‘Wheels of War’ show 2019

19 September, 2019


Class sizes rising in Chester warns MP


Class sizes are rising in Chester “due to lack of funding” says Chester MP Chris Matheson.

The Chester MP has expressed concern about data released by teaching unions last month which shows that class sizes continue to rise in the majority of Chester schools.

Mr Matheson said this is a result of the government’s ongoing cuts to education funding.

He said: “In 2016 I wrote to local parents about the impact of cuts to schools in their area.

“Despite assurances from the government, these figures released in March show that their promises are empty, and they are failing young people in our city.”

He added: “Nationally there is a particular problem in secondary schools because of a shortfall of £500m a year in funding for 11-16 year olds, between 2015 and 2020.

“There have also been deep cuts to sixth form funding, which equates to over 17% per pupil since 2010.

Chris continued: “In Chester, 70% of primary and secondary schools have increased their class sizes in the last two years. This is totally unacceptable.

“I won’t stand back and let these cuts happen. The average cut in income for Chester schools since 2015/16 is just over £97,000, with some secondary schools taking a hit of over £300,000.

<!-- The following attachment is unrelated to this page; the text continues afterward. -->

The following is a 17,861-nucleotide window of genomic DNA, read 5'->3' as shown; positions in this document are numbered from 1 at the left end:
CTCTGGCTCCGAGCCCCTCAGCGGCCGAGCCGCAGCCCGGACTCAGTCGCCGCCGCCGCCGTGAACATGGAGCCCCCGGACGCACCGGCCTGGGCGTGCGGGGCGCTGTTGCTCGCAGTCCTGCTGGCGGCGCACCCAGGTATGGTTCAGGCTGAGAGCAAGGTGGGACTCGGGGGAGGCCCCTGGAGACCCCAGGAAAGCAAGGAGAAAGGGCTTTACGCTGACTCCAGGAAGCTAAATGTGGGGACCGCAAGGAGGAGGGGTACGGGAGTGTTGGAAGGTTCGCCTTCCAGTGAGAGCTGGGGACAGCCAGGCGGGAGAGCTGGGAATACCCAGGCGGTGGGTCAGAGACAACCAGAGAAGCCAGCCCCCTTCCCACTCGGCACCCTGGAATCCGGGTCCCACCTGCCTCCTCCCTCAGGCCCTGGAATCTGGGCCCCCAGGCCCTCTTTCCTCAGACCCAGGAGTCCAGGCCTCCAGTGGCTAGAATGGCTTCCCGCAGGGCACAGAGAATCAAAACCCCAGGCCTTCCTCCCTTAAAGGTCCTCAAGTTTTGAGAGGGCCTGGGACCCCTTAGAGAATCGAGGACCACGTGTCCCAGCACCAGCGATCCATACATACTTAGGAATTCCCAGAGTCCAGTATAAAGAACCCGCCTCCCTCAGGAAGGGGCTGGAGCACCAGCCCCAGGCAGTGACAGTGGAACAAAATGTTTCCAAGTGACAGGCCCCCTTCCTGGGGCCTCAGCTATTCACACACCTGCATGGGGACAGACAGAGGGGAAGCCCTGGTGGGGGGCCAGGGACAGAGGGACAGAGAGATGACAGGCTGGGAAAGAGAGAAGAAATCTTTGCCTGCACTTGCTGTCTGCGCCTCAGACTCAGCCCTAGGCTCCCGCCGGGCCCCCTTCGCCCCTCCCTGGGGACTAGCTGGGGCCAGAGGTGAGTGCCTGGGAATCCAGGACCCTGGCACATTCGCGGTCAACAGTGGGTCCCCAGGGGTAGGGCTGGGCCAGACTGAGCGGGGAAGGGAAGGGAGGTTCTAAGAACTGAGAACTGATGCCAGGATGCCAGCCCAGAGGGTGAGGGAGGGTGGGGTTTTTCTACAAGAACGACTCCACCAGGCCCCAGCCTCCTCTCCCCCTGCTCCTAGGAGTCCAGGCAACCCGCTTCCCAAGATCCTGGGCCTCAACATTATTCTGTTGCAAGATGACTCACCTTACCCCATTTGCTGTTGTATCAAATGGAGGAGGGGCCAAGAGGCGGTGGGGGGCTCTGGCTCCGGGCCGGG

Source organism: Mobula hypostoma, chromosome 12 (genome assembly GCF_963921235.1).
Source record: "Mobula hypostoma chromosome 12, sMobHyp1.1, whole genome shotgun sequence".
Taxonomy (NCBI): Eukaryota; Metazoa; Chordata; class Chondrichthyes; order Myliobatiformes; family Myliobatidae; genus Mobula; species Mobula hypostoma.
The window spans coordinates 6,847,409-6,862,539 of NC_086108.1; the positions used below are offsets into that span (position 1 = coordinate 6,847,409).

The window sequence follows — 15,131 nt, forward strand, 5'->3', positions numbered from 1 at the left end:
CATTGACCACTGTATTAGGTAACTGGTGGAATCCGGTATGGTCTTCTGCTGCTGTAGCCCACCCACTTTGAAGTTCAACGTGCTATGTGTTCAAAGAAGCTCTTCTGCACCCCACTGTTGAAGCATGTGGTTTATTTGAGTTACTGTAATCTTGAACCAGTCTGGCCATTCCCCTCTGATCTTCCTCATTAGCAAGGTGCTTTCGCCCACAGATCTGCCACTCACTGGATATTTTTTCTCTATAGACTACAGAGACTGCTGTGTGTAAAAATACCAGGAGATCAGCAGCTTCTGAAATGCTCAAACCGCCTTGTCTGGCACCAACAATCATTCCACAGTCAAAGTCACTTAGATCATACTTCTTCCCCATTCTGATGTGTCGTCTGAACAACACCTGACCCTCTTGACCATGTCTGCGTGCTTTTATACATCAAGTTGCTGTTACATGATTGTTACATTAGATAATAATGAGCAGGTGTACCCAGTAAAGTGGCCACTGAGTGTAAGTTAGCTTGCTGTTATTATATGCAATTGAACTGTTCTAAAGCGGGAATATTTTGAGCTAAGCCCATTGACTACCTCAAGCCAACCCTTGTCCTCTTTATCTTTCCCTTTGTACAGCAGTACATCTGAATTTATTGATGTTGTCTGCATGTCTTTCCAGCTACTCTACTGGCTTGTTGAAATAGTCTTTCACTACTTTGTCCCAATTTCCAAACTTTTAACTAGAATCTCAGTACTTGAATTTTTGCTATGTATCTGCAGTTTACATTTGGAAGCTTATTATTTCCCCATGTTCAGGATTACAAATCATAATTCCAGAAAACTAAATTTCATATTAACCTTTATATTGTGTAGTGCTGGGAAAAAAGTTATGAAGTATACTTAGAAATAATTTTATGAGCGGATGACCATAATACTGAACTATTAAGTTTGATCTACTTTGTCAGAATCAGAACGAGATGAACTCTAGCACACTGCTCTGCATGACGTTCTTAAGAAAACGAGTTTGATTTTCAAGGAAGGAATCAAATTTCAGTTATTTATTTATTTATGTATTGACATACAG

“You only get one chance at school – we need to be investing in young people and giving them the best chance to thrive.”

A Department for Education spokesperson told Tes reporter Charlotte Santry: “We are investing an additional £1.3bn in schools funding over and above previous plans, so that spending on schools will rise from just under £41bn now to £43.5bn in 2019-20.

They added: “As the independent IFS has said, overall funding per pupil across the country will now be maintained in real terms up to 2020. We have also protected the base rate of funding for all 16-19 year old students until 2020.

“We have invested £5.8bn in school buildings, creating 735,000 places since 2010 and despite rising pupil numbers, the average class size has seen little change.

“In fact, less than 1 per cent of primary school pupils are taught in classes of 36 or more, a smaller percentage than in 2010.”

Chris will join teachers to campaign on the issue at The Cross on Saturday 21st April, between 11am and 1pm.

Leave a reply